Alcaraz and Swiatek sparkle with Miami magic

Iga Swiatek ascended to world No.1 in style and Carlos Alcaraz continued to fulfil his potential, both in supreme form ahead of the Road to Roland-Garros.

Carlos Alcaraz / Miami 2022©Ray Giubilo / FFT
 - Alex Sharp

Over recent years there have been incessant calls about the men’s side post the ‘Big Three’ triumvirate. When will the Next Gen stand up to be counted?

Then after Ash Barty’s sudden retirement, there were some murmurs about who could take charge on the WTA side.

Well the Miami Open provided some answers for sure, teenage sensation Carlos Alcaraz won his first Masters 1000 title going 7-5, 6-4 against sixth seed Casper Ruud.

Iga Swiatek is now officially the WTA world No.1 and is more than playing like it. 17 consecutive wins, the Sunshine Double in the bag courtesy of another pristine display posting 6-4, 6-0 versus Naomi Osaka.

These two will be picking up plenty of “youngest to…” accolades throughout their careers.

Royalty hails Spanish jewel

Falling to the court at the Hard Rock Stadium, Carlos Alcaraz was on cloud nine.

“When I win the last point, all the time that I dream of came to my mind. I dreamed to get Masters 1000,” said the elated 18-year-old, rising to world No.11.

“All the dreams, all the hard work, all the training, all the troubles, everything came to my mind in that moment.”

All six of Alcaraz’s opponents in Miami were ranked inside the Top 55; he edged tie-breaks, dominated top seeds, the shot-making was simply sublime.

He became the third youngest Masters 1000 champion of all time – only Michael Chang (Toronto 1990) and Rafael Nadal (Monte Carlo 2005) were younger - spanning the 283 events from 1990.

For a few seasons the excitement regarding the Spanish protégé has been simmering, now it’s bursting and people are taken notice far and wide. Back in his homeland, Spanish royalty dialled in too.

“I was more nervous to that call than the match,” joked Alcaraz.

“It's pretty amazing that the Spanish king (Felipe VI) congratulate you on the hard work that you put every day and your win. Yeah, it's something that you never thought you were gonna receive. It's amazing.”

If you haven’t seen much of Alcaraz play, where have you been? It’s an experience. Well, let his final opponent Casper Ruud describe it for you.

“He can counterpunch and be so aggressive from both sides. You never get like a resting point in the rallies, and that's very challenging and impressive,” explained Ruud, up to a career-high No.7.

“He plays very aggressive. But at the same time, he doesn't mind moving and grinding out balls or points if he needs to. I think he's one of the players I played who moves better than pretty much anyone.

“I have seen Rafa talk about him, saying that he has all the ingredients to make a good salad, and I think that describes it very well.”

Ruud was 4-1 up in the opener on Alcaraz before the teenager unleashed his full repertoire with stacks of maturity and conviction. Now Roland-Garros is on the horizon...

“All I can say is I got two titles on clay and one on hard court,” stated the Spaniard, who reached the third round in Paris last summer from qualifying.

“Yeah, I feel very comfortable in both surface, so I don't mind playing on clay or on hard court.”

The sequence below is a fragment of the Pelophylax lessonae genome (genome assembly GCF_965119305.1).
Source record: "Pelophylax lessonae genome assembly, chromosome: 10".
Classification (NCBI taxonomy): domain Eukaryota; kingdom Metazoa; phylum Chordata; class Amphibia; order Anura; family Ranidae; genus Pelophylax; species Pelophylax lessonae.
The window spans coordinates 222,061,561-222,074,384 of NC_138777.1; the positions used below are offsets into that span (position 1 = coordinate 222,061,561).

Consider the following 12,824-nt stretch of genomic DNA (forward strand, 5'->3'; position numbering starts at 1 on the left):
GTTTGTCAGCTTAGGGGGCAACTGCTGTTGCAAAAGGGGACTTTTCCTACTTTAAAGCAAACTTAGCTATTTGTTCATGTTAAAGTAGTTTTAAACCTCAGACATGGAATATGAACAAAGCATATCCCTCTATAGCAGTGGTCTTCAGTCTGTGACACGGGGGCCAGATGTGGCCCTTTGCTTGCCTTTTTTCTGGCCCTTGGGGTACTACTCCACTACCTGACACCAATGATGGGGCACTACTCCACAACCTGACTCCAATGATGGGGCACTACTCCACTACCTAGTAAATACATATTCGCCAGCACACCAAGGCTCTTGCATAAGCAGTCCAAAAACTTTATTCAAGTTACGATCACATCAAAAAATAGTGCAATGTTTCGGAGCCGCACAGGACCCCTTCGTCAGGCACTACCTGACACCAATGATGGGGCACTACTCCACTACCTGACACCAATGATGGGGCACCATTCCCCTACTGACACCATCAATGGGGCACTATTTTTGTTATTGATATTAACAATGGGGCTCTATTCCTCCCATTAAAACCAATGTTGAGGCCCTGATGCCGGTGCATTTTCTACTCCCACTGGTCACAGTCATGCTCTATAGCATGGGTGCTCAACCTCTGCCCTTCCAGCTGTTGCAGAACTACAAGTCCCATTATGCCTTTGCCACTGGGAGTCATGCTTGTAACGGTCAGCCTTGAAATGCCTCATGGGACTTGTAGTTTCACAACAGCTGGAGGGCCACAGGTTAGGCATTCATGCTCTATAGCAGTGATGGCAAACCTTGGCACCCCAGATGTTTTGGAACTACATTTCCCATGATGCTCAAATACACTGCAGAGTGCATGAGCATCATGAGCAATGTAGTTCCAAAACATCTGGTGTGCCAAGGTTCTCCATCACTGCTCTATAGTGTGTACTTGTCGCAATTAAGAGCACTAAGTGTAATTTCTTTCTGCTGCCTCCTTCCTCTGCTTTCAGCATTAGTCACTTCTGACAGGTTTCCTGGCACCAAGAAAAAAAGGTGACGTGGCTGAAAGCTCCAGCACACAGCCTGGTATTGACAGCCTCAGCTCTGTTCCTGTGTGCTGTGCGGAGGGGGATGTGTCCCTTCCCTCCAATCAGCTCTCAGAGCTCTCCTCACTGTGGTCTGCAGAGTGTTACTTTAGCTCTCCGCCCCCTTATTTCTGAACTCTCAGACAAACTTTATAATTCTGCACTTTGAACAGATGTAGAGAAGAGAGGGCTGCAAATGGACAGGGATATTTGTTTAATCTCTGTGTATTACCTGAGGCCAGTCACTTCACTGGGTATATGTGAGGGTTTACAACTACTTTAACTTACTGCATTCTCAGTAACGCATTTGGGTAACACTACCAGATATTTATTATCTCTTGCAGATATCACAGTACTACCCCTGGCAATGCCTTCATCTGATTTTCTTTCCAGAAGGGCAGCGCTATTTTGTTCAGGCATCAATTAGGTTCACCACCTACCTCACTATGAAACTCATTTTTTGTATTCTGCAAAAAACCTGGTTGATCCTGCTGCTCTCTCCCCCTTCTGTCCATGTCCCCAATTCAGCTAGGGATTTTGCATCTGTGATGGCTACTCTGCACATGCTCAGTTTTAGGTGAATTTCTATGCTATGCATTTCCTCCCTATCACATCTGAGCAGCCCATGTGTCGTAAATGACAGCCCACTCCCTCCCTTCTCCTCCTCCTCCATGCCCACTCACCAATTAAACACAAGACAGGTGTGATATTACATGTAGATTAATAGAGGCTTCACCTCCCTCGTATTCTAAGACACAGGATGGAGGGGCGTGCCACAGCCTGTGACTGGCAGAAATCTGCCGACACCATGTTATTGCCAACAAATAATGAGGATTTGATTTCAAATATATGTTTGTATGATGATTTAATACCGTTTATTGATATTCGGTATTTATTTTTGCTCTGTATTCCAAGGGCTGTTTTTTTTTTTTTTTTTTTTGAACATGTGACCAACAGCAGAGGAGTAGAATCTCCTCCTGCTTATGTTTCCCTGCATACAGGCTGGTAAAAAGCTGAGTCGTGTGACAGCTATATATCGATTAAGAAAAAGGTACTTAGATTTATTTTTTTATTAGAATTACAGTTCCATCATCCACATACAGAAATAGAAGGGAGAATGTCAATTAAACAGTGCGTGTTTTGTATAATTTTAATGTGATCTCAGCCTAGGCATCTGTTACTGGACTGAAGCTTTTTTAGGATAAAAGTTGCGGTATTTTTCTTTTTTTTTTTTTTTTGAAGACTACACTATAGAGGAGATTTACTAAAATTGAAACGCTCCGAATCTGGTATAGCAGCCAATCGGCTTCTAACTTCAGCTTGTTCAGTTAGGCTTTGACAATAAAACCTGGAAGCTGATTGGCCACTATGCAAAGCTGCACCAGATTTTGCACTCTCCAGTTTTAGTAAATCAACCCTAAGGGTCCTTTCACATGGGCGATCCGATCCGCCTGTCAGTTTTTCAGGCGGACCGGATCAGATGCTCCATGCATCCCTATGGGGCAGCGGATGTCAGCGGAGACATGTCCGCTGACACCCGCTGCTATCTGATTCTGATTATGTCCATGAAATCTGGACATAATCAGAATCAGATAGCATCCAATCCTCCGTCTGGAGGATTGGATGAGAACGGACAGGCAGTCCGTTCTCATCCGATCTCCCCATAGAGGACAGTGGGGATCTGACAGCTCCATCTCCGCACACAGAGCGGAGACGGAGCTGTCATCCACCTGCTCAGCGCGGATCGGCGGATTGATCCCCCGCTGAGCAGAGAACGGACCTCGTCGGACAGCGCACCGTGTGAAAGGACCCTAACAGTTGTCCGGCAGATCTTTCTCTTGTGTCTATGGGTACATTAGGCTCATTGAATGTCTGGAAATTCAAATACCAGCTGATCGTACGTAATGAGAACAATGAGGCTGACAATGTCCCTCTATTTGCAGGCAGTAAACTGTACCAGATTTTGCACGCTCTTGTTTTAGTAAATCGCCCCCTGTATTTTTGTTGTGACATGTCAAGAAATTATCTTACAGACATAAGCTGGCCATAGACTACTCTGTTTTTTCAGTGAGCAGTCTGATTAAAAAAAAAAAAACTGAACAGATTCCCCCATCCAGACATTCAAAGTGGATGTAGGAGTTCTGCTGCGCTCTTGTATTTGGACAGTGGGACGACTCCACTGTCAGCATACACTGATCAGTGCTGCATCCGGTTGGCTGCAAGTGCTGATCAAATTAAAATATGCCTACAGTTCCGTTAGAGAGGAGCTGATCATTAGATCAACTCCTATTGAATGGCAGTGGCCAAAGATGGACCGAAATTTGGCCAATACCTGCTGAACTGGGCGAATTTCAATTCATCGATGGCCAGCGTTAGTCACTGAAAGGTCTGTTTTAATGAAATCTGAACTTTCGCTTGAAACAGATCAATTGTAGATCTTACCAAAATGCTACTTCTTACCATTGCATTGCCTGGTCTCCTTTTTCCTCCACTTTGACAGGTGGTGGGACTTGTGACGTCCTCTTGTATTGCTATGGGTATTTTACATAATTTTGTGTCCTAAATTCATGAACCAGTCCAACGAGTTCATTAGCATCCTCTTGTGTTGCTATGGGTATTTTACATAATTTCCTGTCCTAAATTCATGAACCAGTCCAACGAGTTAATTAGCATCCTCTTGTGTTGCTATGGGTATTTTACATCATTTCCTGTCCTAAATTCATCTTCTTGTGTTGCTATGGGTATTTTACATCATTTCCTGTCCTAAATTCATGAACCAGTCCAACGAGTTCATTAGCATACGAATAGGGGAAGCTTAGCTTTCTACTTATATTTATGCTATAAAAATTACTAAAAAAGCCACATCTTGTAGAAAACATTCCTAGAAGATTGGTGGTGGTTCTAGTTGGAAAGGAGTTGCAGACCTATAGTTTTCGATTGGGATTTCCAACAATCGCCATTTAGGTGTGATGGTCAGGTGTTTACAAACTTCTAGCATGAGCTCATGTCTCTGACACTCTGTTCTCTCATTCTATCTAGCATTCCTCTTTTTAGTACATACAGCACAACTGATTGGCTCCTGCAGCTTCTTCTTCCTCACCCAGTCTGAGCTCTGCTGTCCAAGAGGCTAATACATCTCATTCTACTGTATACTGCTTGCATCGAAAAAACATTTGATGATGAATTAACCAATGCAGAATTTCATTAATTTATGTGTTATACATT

Iga turns into 1ga

Iga Swiatek is simply standing alone right now, atop of the rankings and breaking a multitude of records.

The 20-year-old’s career-best 17 successive victories have swept the opening three WTA 1000 events, which culminated in her Miami masterclass.

Just look at the calibre of the opponents dominantly dismissed; Coco Gauff, Petra Kvitova, Jessica Pegula, and Osaka in the final all without dropping a set.

"At the end I felt relief," Swiatek admitted afterwards. "I was surprised that I could actually handle all these matches. I had many doubts during this tournament. It's pretty crazy for me.

"I learned a lot about myself, that I can keep going, and really I don't need to feel like 100 percent on points to win matches against great players.

"I can trust myself a little bit more right now. I really used that streak to have more confidence, and also the ranking."

The newly crowned world No.1 became the youngest woman to win the Sunshine Double, joining Steffi Graf (1994/96), Kim Clijsters (2005), and Victoria Azarenka (2016) as the only four women to accomplish the formidable feat.

The best player in the world is determined to stay on her own plotted path by team Swiatek.

“I'm still the same person, the same Iga. I had my biggest idols basically stayed the same way and they are the same people. I don't want the success to change me like in a negative way,” insisted the 20-year-old.

“Obviously it's going to give me a lot of confidence and like satisfaction. But in terms of me as a person, I'm still going to be the same.”

For now, after celebrating with some well-deserved pizza, the Pole is going to soak it all in before resetting for a clay court campaign.

“For sure it's going to be nice for me to watch some highlights. I think we are going to also analyse some matches, and it's good to also see myself on the screen because I can see the different perspective,” suggested Swiatek, before signalling to Paris.

“I feel confident… it's just more fun for me to play on clay, and I always have that extra motivation before Roland Garros, so I'm pretty sure it's going to happen also this year."

“I'm just gonna be working hard. But the results we are going to see. I can't promise anything.”

Alcaraz and Swiatek’s tennis promises plenty on the Road to Roland-Garros. Make sure you tune in.